William Q. Judge is E.V.Williams Professor of Strategic Leadership, 2137 Constant Hall, College of Business and Public Administration, Old Dominion University, Norfolk, VA 23539.
The Impact of Home Country Institutions on Corporate Technological Entrepreneurship via R&D Investments and Virtual World Presence†
Article first published online: 4 APR 2013
© 2013 Baylor University
Entrepreneurship Theory and Practice
Volume 39, Issue 2, pages 237–266, March 2015
How to Cite
Judge, W. Q., Liu-Thompkins, Y., Brown, J. L. and Pongpatipat, C. (2015), The Impact of Home Country Institutions on Corporate Technological Entrepreneurship via R&D Investments and Virtual World Presence. Entrepreneurship Theory and Practice, 39: 237–266. doi: 10.1111/etap.12036
Earlier versions of this research were presented at an invited talk at the University of Massachusetts at Amherst in 2009 and at the Academy of International Business in Nagoya, Japan in 2011. We are indebted to the assistance of Glenn Fisher, Director of Business Development, at Linden Labs in the pursuit of this research.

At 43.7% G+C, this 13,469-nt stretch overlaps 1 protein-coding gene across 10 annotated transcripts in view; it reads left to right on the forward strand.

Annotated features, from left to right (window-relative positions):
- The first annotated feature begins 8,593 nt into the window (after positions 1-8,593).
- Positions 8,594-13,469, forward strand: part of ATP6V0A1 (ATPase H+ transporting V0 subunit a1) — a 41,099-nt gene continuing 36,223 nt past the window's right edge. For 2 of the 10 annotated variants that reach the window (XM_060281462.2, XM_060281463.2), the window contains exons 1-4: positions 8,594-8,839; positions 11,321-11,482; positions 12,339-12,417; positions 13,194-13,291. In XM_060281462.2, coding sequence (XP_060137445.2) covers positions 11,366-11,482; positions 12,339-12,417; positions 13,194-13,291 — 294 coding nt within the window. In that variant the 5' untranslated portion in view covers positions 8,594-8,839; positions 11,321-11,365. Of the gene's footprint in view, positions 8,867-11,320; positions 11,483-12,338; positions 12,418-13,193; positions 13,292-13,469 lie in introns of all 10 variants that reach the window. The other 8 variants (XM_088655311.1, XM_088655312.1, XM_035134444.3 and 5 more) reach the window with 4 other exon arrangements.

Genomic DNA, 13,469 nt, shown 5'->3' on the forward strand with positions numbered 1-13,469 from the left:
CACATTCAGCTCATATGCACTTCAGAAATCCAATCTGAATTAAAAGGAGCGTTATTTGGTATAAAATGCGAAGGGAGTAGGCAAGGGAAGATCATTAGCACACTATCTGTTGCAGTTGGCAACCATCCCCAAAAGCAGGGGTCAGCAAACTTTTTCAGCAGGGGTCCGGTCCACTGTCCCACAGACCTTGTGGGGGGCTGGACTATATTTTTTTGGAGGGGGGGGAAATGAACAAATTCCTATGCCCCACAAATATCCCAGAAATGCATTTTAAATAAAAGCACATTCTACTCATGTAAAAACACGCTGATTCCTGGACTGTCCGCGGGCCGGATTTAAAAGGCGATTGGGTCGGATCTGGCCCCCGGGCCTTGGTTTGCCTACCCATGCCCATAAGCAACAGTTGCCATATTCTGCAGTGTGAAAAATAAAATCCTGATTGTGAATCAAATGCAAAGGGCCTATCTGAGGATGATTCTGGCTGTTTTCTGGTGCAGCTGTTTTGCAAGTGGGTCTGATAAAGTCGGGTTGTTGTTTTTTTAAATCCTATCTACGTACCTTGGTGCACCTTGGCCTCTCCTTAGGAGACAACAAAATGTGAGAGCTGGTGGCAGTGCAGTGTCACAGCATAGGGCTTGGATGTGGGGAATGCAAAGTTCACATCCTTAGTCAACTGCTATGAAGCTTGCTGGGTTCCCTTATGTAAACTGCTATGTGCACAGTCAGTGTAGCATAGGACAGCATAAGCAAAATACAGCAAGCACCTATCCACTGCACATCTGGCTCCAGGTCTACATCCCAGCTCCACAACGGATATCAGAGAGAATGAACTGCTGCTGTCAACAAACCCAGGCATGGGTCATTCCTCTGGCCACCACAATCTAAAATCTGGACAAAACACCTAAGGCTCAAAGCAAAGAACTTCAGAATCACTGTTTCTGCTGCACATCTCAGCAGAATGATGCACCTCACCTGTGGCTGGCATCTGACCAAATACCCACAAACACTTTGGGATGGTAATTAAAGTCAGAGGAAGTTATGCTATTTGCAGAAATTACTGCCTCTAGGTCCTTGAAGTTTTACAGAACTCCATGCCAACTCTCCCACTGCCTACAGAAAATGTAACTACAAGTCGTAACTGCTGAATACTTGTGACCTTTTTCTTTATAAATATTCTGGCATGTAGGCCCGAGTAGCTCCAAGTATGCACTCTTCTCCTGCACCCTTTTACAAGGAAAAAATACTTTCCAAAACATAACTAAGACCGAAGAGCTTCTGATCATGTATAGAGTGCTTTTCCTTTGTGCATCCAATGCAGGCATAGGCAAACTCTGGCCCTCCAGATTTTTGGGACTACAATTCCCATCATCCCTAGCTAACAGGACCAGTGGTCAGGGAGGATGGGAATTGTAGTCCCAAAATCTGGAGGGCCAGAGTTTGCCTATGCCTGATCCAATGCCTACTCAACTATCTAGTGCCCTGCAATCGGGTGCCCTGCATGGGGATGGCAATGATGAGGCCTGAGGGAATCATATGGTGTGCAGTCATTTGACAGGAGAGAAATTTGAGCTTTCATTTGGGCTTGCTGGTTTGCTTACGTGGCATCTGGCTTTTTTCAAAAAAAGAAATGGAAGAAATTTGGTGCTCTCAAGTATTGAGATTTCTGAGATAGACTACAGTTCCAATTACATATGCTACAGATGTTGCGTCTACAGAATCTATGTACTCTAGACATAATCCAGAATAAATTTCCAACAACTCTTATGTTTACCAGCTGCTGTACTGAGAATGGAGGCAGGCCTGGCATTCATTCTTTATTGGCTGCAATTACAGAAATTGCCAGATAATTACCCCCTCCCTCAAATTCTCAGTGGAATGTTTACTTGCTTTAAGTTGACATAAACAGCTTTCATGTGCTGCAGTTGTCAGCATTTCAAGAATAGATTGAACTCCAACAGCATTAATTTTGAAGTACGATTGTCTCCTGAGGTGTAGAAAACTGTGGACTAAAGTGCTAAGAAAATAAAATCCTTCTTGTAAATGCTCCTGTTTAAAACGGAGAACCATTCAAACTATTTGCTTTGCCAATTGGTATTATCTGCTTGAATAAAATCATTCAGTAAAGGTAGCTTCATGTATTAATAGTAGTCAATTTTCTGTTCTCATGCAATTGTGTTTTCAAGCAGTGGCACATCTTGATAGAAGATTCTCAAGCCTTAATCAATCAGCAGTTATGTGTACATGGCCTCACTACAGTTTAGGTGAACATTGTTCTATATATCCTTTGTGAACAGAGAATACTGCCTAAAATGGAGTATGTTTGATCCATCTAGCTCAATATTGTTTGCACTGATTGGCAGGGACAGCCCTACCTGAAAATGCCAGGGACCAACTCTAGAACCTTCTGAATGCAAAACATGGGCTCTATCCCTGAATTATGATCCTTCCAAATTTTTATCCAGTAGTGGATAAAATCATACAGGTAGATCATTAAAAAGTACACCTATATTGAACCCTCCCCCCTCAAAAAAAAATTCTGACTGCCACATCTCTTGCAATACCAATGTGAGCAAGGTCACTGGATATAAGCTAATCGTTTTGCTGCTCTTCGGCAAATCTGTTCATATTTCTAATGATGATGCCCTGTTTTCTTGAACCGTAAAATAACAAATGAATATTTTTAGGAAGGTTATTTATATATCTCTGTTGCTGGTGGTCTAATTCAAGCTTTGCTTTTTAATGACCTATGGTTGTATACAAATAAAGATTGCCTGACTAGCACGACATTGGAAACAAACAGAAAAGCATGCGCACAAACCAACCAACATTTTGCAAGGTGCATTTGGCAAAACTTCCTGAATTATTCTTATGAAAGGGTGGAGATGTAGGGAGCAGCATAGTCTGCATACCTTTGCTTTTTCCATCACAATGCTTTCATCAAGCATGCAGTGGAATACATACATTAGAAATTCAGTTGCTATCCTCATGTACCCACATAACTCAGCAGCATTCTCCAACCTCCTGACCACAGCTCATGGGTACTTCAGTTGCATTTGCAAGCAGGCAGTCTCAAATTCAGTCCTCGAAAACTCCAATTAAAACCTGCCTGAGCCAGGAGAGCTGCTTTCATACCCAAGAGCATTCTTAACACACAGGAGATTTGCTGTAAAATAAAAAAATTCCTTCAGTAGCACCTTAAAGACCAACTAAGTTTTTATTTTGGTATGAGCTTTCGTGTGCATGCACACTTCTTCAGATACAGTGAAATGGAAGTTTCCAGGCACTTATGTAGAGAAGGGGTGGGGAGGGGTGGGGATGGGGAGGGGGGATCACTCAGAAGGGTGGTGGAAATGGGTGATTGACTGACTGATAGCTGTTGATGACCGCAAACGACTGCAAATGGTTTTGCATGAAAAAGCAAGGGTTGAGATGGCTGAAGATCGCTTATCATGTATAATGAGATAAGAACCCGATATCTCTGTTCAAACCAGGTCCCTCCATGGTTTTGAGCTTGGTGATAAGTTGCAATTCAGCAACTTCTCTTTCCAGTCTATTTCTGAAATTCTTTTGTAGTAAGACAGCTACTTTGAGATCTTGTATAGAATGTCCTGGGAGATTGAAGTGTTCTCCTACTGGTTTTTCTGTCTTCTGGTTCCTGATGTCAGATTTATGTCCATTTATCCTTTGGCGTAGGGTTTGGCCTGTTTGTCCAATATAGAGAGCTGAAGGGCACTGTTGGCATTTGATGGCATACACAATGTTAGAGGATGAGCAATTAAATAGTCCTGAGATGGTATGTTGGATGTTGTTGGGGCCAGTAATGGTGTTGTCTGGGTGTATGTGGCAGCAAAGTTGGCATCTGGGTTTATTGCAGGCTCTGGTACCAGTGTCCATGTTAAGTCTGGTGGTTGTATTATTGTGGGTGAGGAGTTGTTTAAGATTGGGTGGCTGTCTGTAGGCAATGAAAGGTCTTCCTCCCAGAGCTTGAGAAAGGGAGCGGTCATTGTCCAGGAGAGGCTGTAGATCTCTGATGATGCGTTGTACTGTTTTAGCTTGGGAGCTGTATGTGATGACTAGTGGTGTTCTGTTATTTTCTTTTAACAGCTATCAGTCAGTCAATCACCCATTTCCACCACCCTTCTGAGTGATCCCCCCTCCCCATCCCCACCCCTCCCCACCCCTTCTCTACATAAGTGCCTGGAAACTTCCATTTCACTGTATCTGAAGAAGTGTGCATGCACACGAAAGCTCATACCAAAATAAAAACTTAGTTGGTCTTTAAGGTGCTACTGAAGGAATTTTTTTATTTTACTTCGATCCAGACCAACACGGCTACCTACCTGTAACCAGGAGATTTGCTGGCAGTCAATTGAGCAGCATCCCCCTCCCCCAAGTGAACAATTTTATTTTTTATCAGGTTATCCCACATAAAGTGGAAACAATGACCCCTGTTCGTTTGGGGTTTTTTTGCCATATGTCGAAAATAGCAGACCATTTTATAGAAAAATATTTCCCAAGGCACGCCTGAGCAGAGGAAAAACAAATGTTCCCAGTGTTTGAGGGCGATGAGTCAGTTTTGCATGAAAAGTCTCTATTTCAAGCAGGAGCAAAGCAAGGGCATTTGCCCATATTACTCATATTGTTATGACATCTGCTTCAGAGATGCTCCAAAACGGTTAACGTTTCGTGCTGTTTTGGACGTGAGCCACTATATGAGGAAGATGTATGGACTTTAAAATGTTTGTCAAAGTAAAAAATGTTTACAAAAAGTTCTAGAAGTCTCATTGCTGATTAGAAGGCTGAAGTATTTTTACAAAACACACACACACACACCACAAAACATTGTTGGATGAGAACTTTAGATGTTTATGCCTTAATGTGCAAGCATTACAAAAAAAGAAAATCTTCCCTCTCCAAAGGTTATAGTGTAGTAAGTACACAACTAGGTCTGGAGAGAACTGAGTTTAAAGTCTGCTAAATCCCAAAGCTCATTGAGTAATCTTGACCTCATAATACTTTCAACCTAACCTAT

- Issue published online: 4 MAR 2015
- Article first published online: 4 APR 2013
In this study, we seek to understand how four dimensions of national business systems surrounding the corporate headquarters of multinational firms influence corporate technological entrepreneurship (CTE). After controlling for fairly well-established antecedents of corporate technological entrepreneurship at the firm and industry levels, we find that national-level predictors explain considerable variance above and beyond our control variables. Furthermore, we find that various national-level dimensions influence different measures of CTE. Overall, our study points to the remarkably strong role of home institutional context for understanding two types of technological entrepreneurship pursued by relatively large, multinational firms based in 24 different economies.